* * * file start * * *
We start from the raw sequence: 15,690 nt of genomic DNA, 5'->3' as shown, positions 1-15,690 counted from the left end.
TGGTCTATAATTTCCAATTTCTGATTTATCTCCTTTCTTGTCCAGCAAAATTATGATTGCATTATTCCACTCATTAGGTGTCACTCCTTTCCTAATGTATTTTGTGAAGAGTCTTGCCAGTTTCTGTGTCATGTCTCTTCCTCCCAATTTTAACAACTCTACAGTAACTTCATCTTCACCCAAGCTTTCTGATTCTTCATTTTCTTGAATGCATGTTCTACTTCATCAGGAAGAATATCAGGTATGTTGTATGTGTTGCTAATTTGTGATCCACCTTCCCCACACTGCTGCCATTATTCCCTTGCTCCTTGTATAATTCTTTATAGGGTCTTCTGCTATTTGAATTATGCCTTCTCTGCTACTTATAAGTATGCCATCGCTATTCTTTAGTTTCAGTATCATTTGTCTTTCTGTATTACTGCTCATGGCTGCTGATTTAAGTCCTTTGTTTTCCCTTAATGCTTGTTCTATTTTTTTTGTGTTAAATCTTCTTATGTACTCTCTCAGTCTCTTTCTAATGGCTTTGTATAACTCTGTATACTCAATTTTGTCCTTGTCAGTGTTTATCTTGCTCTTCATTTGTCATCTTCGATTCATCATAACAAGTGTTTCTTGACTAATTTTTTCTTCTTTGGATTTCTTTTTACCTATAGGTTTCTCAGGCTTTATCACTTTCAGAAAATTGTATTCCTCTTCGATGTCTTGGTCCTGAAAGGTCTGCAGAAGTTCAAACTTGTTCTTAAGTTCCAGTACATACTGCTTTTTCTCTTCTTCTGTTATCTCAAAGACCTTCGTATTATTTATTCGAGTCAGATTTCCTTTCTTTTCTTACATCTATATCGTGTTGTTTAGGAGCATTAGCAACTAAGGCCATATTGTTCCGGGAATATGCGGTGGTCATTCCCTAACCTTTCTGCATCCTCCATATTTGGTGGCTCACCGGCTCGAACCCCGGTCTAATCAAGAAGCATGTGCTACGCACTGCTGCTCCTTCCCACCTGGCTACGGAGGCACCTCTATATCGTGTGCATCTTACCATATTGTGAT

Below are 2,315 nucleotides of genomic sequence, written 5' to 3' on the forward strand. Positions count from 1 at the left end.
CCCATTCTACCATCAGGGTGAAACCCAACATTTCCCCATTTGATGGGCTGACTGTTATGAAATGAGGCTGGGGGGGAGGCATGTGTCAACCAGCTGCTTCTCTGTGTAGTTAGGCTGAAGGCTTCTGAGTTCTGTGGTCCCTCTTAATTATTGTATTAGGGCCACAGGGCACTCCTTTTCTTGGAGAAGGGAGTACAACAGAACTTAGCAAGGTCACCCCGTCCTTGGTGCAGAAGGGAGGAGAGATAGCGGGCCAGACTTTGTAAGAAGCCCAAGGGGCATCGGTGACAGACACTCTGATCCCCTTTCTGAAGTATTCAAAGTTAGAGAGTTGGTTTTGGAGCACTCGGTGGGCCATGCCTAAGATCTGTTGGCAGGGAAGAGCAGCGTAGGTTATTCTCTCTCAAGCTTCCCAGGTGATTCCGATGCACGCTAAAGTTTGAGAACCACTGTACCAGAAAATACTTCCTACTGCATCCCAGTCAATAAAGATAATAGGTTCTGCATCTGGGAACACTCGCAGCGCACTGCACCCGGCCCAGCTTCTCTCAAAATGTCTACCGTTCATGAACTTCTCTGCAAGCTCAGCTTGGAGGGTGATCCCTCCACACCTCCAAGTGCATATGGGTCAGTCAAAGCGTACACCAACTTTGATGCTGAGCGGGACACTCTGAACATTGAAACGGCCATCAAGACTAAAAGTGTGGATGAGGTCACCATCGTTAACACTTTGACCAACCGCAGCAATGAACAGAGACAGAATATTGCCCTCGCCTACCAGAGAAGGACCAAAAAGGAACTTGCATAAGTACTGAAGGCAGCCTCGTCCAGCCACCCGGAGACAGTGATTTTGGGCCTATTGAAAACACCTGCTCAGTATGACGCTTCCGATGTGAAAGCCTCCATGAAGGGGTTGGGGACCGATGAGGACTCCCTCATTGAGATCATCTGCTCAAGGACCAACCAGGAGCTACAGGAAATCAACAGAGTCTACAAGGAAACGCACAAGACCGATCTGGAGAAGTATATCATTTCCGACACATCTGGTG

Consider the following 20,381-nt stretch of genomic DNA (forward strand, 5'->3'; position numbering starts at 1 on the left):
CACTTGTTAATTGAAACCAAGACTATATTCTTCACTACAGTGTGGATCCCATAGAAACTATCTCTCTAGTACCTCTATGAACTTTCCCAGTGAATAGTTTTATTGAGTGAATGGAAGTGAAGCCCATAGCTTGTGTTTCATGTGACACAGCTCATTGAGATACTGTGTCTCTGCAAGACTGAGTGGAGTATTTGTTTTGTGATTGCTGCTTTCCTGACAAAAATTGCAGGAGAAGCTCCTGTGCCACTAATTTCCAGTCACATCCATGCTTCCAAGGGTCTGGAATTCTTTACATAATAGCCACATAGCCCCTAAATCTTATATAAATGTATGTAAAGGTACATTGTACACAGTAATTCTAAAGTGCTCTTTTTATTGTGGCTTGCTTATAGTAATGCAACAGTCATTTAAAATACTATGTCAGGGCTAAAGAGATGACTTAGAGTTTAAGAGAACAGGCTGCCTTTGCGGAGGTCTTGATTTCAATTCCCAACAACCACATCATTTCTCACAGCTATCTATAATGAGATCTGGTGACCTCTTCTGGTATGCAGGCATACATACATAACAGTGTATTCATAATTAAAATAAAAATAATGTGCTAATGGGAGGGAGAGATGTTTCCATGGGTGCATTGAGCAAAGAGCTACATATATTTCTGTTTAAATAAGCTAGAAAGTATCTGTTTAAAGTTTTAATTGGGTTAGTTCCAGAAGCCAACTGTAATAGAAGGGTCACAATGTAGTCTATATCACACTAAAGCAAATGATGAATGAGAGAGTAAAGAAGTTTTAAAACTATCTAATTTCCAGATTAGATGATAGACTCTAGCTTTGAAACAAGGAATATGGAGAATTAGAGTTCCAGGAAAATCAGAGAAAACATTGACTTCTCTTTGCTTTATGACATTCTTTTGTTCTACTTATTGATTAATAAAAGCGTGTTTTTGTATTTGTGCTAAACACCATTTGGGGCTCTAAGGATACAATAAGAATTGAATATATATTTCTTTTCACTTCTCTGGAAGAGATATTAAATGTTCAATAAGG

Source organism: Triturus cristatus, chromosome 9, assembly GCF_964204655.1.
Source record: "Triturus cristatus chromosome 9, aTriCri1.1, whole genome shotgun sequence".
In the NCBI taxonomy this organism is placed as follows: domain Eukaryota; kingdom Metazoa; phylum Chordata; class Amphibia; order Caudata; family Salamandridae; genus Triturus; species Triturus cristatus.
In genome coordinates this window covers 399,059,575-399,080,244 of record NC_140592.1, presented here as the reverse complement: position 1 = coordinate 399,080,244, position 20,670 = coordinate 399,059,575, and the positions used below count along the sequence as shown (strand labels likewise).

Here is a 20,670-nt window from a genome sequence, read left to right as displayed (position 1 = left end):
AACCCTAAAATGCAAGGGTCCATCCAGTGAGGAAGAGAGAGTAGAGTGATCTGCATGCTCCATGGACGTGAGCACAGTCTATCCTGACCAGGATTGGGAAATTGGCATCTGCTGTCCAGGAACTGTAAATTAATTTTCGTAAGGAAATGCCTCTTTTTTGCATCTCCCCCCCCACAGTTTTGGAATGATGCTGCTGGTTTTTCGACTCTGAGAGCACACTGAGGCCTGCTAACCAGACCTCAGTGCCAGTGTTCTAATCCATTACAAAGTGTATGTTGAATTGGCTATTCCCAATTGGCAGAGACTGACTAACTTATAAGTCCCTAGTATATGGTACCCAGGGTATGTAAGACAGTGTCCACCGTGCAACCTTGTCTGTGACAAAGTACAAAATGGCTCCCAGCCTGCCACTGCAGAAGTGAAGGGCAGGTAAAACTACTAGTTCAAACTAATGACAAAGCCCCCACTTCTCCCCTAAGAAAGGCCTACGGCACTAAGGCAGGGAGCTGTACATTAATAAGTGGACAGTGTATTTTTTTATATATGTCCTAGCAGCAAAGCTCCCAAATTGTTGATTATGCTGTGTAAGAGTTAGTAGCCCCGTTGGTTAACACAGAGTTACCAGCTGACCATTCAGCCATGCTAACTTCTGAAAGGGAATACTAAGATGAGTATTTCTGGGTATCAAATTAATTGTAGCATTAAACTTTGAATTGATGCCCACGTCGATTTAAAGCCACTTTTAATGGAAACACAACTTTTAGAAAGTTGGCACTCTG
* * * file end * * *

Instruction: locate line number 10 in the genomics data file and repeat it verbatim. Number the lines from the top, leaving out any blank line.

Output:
In genome coordinates this window covers 399,059,575-399,080,244 of record NC_140592.1, presented here as the reverse complement: position 1 = coordinate 399,080,244, position 20,670 = coordinate 399,059,575, and the positions used below count along the sequence as shown (strand labels likewise).